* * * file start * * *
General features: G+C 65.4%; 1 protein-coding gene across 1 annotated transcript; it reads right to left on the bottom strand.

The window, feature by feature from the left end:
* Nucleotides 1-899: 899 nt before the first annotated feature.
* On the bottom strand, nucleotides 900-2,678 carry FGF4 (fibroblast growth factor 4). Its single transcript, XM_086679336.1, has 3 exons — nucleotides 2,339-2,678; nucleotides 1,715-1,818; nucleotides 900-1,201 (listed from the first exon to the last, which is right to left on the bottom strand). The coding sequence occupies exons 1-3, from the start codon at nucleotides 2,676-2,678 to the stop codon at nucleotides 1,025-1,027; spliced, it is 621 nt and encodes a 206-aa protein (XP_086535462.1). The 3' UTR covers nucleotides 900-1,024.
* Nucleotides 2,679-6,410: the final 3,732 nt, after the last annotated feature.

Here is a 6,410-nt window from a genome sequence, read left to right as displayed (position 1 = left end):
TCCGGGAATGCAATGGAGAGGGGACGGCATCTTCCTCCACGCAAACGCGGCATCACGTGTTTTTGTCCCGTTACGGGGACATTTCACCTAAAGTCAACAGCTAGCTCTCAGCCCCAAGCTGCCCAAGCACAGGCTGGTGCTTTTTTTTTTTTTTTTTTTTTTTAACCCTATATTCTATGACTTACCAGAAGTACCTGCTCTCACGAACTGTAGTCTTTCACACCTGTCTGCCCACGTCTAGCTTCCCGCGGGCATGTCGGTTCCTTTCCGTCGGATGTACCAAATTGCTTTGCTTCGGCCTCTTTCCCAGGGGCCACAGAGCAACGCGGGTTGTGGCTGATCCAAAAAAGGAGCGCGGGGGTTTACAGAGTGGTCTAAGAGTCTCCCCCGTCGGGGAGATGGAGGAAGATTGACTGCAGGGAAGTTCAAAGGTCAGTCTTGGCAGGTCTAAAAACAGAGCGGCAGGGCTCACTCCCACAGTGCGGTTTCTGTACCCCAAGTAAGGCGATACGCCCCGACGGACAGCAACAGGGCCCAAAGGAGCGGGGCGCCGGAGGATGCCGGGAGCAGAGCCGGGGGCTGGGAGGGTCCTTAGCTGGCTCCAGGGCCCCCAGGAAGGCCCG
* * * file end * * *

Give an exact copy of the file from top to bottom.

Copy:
General features: G+C 65.4%; 1 protein-coding gene across 1 annotated transcript; it reads right to left on the bottom strand.

The window, feature by feature from the left end:
* Nucleotides 1-899: 899 nt before the first annotated feature.
* On the bottom strand, nucleotides 900-2,678 carry FGF4 (fibroblast growth factor 4). Its single transcript, XM_086679336.1, has 3 exons — nucleotides 2,339-2,678; nucleotides 1,715-1,818; nucleotides 900-1,201 (listed from the first exon to the last, which is right to left on the bottom strand). The coding sequence occupies exons 1-3, from the start codon at nucleotides 2,676-2,678 to the stop codon at nucleotides 1,025-1,027; spliced, it is 621 nt and encodes a 206-aa protein (XP_086535462.1). The 3' UTR covers nucleotides 900-1,024.
* Nucleotides 2,679-6,410: the final 3,732 nt, after the last annotated feature.

Here is a 6,410-nt window from a genome sequence, read left to right as displayed (position 1 = left end):
TCCGGGAATGCAATGGAGAGGGGACGGCATCTTCCTCCACGCAAACGCGGCATCACGTGTTTTTGTCCCGTTACGGGGACATTTCACCTAAAGTCAACAGCTAGCTCTCAGCCCCAAGCTGCCCAAGCACAGGCTGGTGCTTTTTTTTTTTTTTTTTTTTTTTAACCCTATATTCTATGACTTACCAGAAGTACCTGCTCTCACGAACTGTAGTCTTTCACACCTGTCTGCCCACGTCTAGCTTCCCGCGGGCATGTCGGTTCCTTTCCGTCGGATGTACCAAATTGCTTTGCTTCGGCCTCTTTCCCAGGGGCCACAGAGCAACGCGGGTTGTGGCTGATCCAAAAAAGGAGCGCGGGGGTTTACAGAGTGGTCTAAGAGTCTCCCCCGTCGGGGAGATGGAGGAAGATTGACTGCAGGGAAGTTCAAAGGTCAGTCTTGGCAGGTCTAAAAACAGAGCGGCAGGGCTCACTCCCACAGTGCGGTTTCTGTACCCCAAGTAAGGCGATACGCCCCGACGGACAGCAACAGGGCCCAAAGGAGCGGGGCGCCGGAGGATGCCGGGAGCAGAGCCGGGGGCTGGGAGGGTCCTTAGCTGGCTCCAGGGCCCCCAGGAAGGCCCG